Did you know that you’ll prepare about 28,000 meals for your child over their childhood?!? No wonder you want to know how to make sure your little ones are happy eaters!



As a mum and a dietitian, I’m well aware that the reality of family mealtimes is not always picture-perfect. As you can see from the photo below, they’re messy (honestly I do brush Alice’s hair, and they don’t eat all their meals in their vests!), rarely 100% whinge-free and frankly not always enjoyable.


But let’s see how to leverage these 28,000 meals to create the positive eating experiences your child needs to grow into a competent and adventurous eater.




My 5 TOP TIPS for raising happy (and healthy) eaters


STEP 1: Get off to a Solid Start


Weaning advice comes thick and fast as a new parent but often misses the point. The fact is that despite what you might think winning at weaning is not about ‘getting healthy food’ in at any cost. It’s also not about fancy equipment or trendy superfoods!

What’s important is that your baby learns to like your family food (provided that it’s suitably modified). There’s not much point in your baby learning to love ‘sweet potato, apple and blueberry’ unless you think this is a dish you’ll be serving them as an older child!






FIND OUT MORE:  Have you heard about vegetable-first weaning?



STEP 2: Stay in your lane


Believe it or not, regardless of your child’s age, it’s not your job to make sure that the food from their plate makes it to their tummy. Although of course, it’s fair to help them with feeding if they want and need it. Neither is it your child’s job to decide what you should serve them at snack time!


The Division of Responsibility in Feeding sets out what your roles are when it comes to feeding and what your child’s are regarding eating. It explains that you (the parent) are in charge of WHEN, WHERE AND WHAT food is served. And your child is in charge of HOW MUCH and WHETHER





“When parents do their jobs with feeding, kids do their job with eating!”- Ellyn Satter.



READ MORE: The Division of Responsibility in Feeding



STEP 3: Say no to pressure


Put yourself in your child’s shoes for a moment. How would you enjoy a meal with someone in your ear trying to persuade, cajole or bribe you to try a food you didn’t want to eat? Not good! And this is backed up by research that shows us that pressure is counterproductive when it comes to feeding. Depending on your child it can result in a complete meltdown at mealtimes, refusal to come to the table or at best a reluctant bite of peas. But, ultimately pressuring your child to eat peas, won’t help them learn to like them. Pressure comes in many forms with some more subtle than others.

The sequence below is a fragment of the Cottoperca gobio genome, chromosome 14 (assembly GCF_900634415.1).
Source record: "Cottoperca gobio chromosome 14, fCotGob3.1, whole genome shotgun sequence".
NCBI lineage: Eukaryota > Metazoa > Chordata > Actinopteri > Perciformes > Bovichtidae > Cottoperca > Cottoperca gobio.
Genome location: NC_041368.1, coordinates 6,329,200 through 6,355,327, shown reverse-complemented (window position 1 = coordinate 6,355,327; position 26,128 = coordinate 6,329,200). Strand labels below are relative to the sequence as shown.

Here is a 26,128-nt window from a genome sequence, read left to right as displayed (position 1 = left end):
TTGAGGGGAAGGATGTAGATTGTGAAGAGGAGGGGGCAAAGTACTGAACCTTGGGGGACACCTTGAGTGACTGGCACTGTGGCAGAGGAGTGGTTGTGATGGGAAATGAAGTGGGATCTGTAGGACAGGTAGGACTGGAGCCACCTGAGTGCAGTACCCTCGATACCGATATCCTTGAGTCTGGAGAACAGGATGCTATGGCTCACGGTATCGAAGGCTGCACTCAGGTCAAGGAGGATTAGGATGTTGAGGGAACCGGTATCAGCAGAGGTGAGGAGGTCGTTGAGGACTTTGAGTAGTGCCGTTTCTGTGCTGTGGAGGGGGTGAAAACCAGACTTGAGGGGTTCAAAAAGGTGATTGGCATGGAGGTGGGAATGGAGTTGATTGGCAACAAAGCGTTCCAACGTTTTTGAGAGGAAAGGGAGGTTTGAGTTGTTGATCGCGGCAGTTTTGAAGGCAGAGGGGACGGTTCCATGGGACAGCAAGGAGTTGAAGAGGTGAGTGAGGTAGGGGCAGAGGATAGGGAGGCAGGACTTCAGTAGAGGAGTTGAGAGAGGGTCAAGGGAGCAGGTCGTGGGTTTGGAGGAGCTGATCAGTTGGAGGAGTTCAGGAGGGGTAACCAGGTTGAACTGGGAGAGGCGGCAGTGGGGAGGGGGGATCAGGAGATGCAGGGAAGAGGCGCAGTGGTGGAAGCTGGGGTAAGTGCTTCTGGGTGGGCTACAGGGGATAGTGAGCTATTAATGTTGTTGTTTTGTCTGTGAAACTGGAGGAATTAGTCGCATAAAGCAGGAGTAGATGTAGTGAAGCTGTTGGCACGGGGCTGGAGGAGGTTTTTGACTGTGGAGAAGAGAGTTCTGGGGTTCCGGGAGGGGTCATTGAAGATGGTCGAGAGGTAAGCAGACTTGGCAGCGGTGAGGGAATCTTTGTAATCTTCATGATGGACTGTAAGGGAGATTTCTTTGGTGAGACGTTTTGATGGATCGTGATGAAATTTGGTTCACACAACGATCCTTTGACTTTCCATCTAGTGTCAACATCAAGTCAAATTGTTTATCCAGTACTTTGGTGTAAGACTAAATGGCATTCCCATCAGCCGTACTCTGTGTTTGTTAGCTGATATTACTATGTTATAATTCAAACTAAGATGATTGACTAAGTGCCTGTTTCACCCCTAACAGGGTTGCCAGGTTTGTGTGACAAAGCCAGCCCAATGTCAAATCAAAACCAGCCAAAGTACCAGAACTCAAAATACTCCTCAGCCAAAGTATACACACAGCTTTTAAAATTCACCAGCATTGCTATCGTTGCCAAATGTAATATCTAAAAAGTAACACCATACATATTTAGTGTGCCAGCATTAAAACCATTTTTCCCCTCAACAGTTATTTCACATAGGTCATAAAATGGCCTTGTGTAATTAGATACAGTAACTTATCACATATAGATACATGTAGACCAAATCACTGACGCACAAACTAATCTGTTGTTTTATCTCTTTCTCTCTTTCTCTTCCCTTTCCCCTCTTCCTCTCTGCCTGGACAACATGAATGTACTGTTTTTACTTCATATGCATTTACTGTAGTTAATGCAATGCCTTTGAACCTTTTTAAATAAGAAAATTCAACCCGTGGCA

Pressure is:


  • Forcing- this includes ‘try it’ bites
  • Rewarding-using sticker charts or rewarding with food
  • Pleading-“I’d be so happy if you took one bite for me”
  • Hard-selling-“This carrot will help you to see in the dark! Why don’t you try it?”
  • Praise-this can be pressuring for some children
  • Distraction-including screens and toys at the table






STEP 4: Recognise what’s normal


Did you know that your baby triples their birth weight by the end of the first year, but it takes another full year for them to quadruple it?


This slow down in growth has a knock-on effect on appetite and combined with other toddler developmental characteristics often creates a more challenging feeding relationship. It’s not realistic to expect your toddler to eat the same amount from meal to meal or from day to day or even from year to year.





STEP 5: Don’t give up!


Just like learning to walk and talk, it takes children many years to become fully competent eaters. I know it’s hard and at times frustrating but stick with it. If you create a positive environment for eating, the rest will come. Make sure to offer new food continually and foods that they reject; you never know when they might be ready to try some. You can’t underestimate the power of repeated exposure; it’s working even if you think it’s not!




My kids are a work in progress too!



If you’d like evidence-based strategies for creating a positive feeding environment check out my Feeding Your Toddler-8 steps to enjoyable and successful mealtimes.




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